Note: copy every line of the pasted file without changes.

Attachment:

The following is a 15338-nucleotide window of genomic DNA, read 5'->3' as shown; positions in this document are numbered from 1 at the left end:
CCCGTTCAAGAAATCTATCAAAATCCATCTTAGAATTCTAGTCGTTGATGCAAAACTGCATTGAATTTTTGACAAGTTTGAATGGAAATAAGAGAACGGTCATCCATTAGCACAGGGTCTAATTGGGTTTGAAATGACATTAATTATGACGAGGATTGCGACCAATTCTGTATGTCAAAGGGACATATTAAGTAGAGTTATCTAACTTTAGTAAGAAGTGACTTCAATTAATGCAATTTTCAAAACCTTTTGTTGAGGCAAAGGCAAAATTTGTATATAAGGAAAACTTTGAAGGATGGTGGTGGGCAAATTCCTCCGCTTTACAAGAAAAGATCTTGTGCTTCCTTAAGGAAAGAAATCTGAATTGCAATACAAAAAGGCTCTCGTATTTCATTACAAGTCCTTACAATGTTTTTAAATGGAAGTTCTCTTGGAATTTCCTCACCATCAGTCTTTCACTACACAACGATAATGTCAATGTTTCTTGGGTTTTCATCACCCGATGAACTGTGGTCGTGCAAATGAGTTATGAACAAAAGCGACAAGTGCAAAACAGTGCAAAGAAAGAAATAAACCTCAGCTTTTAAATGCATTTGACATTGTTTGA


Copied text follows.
The following is a 15338-nucleotide window of genomic DNA, read 5'->3' as shown; positions in this document are numbered from 1 at the left end:
CCCGTTCAAGAAATCTATCAAAATCCATCTTAGAATTCTAGTCGTTGATGCAAAACTGCATTGAATTTTTGACAAGTTTGAATGGAAATAAGAGAACGGTCATCCATTAGCACAGGGTCTAATTGGGTTTGAAATGACATTAATTATGACGAGGATTGCGACCAATTCTGTATGTCAAAGGGACATATTAAGTAGAGTTATCTAACTTTAGTAAGAAGTGACTTCAATTAATGCAATTTTCAAAACCTTTTGTTGAGGCAAAGGCAAAATTTGTATATAAGGAAAACTTTGAAGGATGGTGGTGGGCAAATTCCTCCGCTTTACAAGAAAAGATCTTGTGCTTCCTTAAGGAAAGAAATCTGAATTGCAATACAAAAAGGCTCTCGTATTTCATTACAAGTCCTTACAATGTTTTTAAATGGAAGTTCTCTTGGAATTTCCTCACCATCAGTCTTTCACTACACAACGATAATGTCAATGTTTCTTGGGTTTTCATCACCCGATGAACTGTGGTCGTGCAAATGAGTTATGAACAAAAGCGACAAGTGCAAAACAGTGCAAAGAAAGAAATAAACCTCAGCTTTTAAATGCATTTGACATTGTTTGA